Student mental health will be among the biggest education-related issues heading into the next legislative session and state budget. According to the Department of Public Instruction (DPI), 20 percent of children experience a significant mental health issue and less than a third of those will receive the services they need.
A group of USA TODAY NETWORK-Wisconsin reporters has compiled a list of 10 potential legislative actions to address mental health issues, including teen suicide and bullying, that are based on a year of reporting in a series titled Kids in Crisis. They may also give an idea on what proposals we could see from legislators next year as evidenced by the reactions from several state lawmakers, including Assembly Speaker Robin Vos (R-Rochester) and Senate Minority Leader Jennifer Shilling (D-La Crosse), to their recommendations.
Last January, the WASB Delegate Assembly approved Resolution 6.06 supporting adequate state resources to provide professional mental health services and supports in schools. Our position is that any action taken must respect local control and seek to provide resources that schools can use to enter into voluntary partnerships with mental health professionals rather than create more unfunded or underfunded state mandates.
The following are the initiatives identified by the Kids in Crisis reporting team that would most directly impact schools and where the WASB stands on them:
Support mental health clinics in schools
As mentioned in the article, many state lawmakers on both sides of the aisle said they would like to see more mental health services in schools. Some said they would like to see state funding for screening and clinics in the next biennial budget, following the Minnesota model. Speaker Vos said he would like to see Medicaid dollars utilized more in school mental health, but was open to looking at the possibility of other state investments in clinics.
The WASB supports the provision of state funding adequate to provide school-based professional mental health programs, supports and services.
Standardize and expand mental health screening in schools
Speaker Vos told USA TODAY NETWORK-Wisconsin that with how important it is to catch problems early, this was his top priority. He said an expansion of the screenings is a goal of his for the next budget, but the extent would depend on how much it costs.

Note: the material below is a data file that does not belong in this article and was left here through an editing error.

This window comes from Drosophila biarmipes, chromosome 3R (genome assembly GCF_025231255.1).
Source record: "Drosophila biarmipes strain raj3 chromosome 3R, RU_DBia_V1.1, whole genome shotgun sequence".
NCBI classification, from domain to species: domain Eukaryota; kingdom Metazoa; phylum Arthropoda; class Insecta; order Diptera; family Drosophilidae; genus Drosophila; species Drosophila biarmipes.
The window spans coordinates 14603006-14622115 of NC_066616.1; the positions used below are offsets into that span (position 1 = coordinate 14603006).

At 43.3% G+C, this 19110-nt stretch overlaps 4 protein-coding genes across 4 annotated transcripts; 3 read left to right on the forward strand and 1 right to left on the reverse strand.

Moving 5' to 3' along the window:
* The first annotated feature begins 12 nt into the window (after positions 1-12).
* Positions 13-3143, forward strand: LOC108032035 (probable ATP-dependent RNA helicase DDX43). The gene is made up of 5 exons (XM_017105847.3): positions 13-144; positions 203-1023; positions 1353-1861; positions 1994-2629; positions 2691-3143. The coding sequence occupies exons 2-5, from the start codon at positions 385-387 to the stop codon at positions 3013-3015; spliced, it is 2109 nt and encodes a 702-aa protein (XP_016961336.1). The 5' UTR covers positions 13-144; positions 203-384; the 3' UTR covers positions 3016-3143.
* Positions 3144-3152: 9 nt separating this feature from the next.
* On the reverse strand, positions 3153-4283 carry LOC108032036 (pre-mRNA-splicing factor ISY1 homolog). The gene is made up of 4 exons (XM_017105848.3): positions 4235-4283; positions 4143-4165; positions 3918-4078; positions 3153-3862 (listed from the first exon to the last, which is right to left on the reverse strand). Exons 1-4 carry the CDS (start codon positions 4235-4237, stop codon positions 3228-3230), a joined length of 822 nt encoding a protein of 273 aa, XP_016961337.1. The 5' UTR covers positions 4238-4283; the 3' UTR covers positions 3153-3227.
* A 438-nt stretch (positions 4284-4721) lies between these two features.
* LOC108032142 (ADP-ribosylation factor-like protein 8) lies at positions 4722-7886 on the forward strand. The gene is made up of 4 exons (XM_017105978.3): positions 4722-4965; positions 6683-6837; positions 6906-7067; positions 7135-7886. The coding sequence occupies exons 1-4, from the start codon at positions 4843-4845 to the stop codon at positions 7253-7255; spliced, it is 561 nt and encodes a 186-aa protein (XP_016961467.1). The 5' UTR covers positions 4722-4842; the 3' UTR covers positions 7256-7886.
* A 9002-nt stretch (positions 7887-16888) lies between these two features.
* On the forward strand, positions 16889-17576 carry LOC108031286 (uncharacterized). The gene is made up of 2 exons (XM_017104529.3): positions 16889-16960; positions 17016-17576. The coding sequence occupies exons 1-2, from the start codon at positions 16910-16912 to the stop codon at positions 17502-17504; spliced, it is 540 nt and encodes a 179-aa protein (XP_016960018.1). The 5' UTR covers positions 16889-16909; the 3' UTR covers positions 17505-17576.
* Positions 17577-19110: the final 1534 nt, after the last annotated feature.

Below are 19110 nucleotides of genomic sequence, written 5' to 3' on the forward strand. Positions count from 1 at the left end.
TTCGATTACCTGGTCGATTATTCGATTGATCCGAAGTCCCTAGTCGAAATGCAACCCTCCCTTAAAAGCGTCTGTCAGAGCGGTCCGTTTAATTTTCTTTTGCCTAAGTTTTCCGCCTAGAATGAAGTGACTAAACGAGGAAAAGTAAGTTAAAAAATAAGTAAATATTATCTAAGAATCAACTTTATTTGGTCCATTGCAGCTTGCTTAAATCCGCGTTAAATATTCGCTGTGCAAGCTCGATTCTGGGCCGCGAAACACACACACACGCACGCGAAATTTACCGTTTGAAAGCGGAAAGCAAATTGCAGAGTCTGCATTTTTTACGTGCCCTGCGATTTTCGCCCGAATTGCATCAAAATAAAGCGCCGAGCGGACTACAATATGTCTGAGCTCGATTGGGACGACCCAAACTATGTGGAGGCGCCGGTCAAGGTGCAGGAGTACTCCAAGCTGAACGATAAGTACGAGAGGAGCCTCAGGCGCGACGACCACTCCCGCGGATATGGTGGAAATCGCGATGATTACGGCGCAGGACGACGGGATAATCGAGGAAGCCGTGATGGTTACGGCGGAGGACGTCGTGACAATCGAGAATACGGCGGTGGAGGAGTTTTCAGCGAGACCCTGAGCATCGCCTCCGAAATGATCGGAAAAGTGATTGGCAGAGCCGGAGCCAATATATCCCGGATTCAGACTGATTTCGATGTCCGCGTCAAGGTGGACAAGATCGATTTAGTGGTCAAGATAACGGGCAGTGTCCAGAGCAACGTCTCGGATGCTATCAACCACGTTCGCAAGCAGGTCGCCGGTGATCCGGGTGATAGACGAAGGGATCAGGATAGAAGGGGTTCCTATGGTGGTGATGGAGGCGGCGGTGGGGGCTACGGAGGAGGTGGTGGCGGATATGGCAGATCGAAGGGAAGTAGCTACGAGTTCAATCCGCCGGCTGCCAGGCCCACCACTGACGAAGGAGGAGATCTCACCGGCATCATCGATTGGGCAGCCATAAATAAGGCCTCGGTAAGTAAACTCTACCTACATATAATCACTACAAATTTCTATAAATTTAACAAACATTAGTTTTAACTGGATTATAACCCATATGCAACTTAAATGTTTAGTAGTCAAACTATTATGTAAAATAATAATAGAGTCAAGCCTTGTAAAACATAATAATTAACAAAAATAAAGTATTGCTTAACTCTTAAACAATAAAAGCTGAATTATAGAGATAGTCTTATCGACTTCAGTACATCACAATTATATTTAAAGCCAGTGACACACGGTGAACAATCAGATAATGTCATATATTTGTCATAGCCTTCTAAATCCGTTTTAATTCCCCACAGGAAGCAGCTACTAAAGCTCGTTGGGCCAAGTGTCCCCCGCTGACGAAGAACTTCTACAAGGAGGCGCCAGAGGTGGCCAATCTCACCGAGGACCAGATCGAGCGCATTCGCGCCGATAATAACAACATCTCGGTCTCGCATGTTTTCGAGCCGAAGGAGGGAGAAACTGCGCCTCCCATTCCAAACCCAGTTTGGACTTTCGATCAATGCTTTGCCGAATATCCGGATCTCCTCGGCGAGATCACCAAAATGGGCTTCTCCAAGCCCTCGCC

The WASB supports voluntary partnerships between schools and agencies to provide comprehensive student screening in every school, provided it is adequately funded by the state.
Require schools to track and respond to bullying
According to the article, while several lawmakers said they supported changes to the bullying statute, Speaker Vos said he was “reluctant to try to mandate evermore reporting requirements on school districts.” Rep. Melissa Sargent (D-Madison) said she is working with attorneys as she considers ways to strengthen Wisconsin’s anti-bullying law.
The WASB appreciates the Speaker’s reluctance to mandate the reporting/tracking of bullying incidents on school districts. These could be costly and time-consuming for school staff without much evidence of the effectiveness of the measures. In the past, the WASB has raised strong concerns about legislation that would have required fines or forfeitures to be imposed on school employees who do not report bullying because this might cause school staff to over-report certain incidents as “bullying” to avoid facing potential prosecution. Given limited resources, time spent investigating minor incidents could make it harder for schools to address more serious situations. School districts are already required to have policies on bullying, which they can come up with themselves, or they can utilize a model policy developed by DPI (which includes the components the article is calling for). We strongly feel this should remain a local decision that reflects community values.
The WASB is currently in discussions with a coalition of social service and community organizations that are seeking to expand school-based mental health services and has also met with the DPI and the Governor’s office on this topic. We will update you on anything that comes out of these discussions on a strategy to achieve significant mental health support to school districts while respecting local school board authority.
Read More: Wisconsin School News feature